Chemistry: The Molecular Science (5th Edition)

Published by Cengage Learning
ISBN 10: 1285199049
ISBN 13: 978-1-28519-904-7

Chapter 15 - Additional Aqueous Equilibria - Questions for Review and Thought - Topical Questions - Page 693c: 63c


The solution will not change visibly, because no precipitation is going to happen.

Work Step by Step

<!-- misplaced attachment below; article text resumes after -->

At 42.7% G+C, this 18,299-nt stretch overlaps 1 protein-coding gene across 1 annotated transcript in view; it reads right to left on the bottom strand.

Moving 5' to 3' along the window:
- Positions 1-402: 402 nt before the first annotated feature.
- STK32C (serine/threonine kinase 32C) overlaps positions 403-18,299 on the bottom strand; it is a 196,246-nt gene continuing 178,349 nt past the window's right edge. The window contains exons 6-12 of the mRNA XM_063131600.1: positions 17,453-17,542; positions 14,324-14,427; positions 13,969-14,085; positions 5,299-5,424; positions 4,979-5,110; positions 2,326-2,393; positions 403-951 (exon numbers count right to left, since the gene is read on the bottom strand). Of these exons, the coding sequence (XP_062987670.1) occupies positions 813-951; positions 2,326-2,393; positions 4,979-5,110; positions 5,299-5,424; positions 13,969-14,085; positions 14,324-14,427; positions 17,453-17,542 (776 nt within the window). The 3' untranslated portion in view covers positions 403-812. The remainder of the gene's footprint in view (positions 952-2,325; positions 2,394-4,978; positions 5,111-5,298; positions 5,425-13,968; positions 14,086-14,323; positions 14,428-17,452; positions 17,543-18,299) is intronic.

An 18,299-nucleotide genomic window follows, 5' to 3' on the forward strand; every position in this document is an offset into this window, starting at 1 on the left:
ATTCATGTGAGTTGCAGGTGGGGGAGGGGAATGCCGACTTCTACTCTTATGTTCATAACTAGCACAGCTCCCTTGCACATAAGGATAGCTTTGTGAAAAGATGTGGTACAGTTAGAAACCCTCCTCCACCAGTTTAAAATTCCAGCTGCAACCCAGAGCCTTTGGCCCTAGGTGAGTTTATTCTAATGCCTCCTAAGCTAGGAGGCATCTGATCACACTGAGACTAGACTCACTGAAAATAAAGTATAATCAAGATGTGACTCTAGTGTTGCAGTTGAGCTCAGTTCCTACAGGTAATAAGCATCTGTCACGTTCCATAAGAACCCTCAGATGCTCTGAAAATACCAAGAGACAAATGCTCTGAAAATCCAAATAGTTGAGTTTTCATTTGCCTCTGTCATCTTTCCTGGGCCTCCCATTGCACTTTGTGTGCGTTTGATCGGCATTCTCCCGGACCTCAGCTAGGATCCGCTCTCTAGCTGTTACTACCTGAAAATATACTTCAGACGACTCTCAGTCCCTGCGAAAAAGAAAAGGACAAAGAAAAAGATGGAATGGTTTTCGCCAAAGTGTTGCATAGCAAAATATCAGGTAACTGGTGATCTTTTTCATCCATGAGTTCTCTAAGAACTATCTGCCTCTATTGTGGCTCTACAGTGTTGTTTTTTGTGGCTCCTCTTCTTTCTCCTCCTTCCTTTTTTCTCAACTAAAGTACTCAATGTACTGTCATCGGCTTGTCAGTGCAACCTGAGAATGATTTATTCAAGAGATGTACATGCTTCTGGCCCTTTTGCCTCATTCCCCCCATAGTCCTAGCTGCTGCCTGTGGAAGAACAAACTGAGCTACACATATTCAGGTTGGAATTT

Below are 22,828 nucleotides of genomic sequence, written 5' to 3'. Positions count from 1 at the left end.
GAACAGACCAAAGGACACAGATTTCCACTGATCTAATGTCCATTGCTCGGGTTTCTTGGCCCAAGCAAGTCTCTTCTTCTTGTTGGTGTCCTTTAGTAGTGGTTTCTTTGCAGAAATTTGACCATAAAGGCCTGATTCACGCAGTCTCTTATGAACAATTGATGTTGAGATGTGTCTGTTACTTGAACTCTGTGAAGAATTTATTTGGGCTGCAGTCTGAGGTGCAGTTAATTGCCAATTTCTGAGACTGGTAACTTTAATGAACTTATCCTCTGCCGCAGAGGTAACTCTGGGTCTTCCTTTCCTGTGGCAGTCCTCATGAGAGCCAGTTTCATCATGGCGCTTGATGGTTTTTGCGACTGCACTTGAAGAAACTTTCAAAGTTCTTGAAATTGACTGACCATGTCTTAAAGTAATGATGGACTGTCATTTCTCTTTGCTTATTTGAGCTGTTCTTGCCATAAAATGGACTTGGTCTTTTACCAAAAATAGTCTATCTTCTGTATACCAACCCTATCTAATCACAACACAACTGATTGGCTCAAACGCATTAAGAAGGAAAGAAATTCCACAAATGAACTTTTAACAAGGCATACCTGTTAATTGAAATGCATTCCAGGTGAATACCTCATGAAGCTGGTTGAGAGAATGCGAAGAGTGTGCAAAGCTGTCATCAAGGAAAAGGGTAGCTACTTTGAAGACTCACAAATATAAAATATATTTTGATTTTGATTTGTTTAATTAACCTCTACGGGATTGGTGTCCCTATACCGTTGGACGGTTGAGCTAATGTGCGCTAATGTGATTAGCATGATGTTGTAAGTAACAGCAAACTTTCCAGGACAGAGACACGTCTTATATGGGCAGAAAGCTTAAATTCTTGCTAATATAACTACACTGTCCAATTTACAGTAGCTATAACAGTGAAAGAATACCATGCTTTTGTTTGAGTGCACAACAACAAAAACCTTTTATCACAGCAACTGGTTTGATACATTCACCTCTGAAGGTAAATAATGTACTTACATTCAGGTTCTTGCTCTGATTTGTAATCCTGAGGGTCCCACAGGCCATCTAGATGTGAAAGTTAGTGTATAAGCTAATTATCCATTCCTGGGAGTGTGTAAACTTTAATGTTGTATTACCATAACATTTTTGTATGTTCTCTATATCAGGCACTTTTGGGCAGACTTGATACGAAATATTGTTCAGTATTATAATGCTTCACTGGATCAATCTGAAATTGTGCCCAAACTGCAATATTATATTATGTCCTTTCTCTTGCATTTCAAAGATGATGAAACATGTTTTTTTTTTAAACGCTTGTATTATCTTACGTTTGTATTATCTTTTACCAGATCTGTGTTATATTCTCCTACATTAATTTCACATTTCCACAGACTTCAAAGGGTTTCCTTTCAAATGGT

This is the equilibrium reaction: $Ca(OH)_2(s) \lt -- \gt Ca^{2+} (aq) + 2OH^-(aq)$ When we add $HCl$ to the solution, it will react with the hydroxide ions: $HCl(aq) + OH^-(aq) -- \gt Cl^-(aq) + H_2O(l)$ Since the $OH^-$ is being consumed, its concentration is going to decrease. Following the Le Chatelier's principle, if we reduce the concentration of one of the products $(OH^-)$, the equilibrium will try to favor that side, to compensate for that. Therefore, more $Ca(OH)_2$ would dissolve, producing more ions. The solution was already saturated (didn't have any precipitate), so that change will have no visual effect.
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